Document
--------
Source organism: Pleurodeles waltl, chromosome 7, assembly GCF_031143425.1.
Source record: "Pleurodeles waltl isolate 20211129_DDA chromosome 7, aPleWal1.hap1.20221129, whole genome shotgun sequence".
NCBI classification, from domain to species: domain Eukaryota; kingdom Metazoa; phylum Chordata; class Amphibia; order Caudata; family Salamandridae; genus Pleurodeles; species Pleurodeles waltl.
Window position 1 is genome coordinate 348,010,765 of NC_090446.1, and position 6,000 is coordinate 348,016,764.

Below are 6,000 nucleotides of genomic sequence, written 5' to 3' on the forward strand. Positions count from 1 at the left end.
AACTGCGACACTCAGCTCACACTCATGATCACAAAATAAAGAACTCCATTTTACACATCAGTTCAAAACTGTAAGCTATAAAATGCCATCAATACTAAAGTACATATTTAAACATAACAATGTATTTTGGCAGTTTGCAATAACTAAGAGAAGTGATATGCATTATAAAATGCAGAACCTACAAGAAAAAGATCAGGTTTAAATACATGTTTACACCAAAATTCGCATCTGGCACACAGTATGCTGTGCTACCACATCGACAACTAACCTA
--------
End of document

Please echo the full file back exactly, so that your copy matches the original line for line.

Source organism: Pleurodeles waltl, chromosome 7, assembly GCF_031143425.1.
Source record: "Pleurodeles waltl isolate 20211129_DDA chromosome 7, aPleWal1.hap1.20221129, whole genome shotgun sequence".
NCBI classification, from domain to species: domain Eukaryota; kingdom Metazoa; phylum Chordata; class Amphibia; order Caudata; family Salamandridae; genus Pleurodeles; species Pleurodeles waltl.
Window position 1 is genome coordinate 348,010,765 of NC_090446.1, and position 6,000 is coordinate 348,016,764.

Below are 6,000 nucleotides of genomic sequence, written 5' to 3' on the forward strand. Positions count from 1 at the left end.
AACTGCGACACTCAGCTCACACTCATGATCACAAAATAAAGAACTCCATTTTACACATCAGTTCAAAACTGTAAGCTATAAAATGCCATCAATACTAAAGTACATATTTAAACATAACAATGTATTTTGGCAGTTTGCAATAACTAAGAGAAGTGATATGCATTATAAAATGCAGAACCTACAAGAAAAAGATCAGGTTTAAATACATGTTTACACCAAAATTCGCATCTGGCACACAGTATGCTGTGCTACCACATCGACAACTAACCTA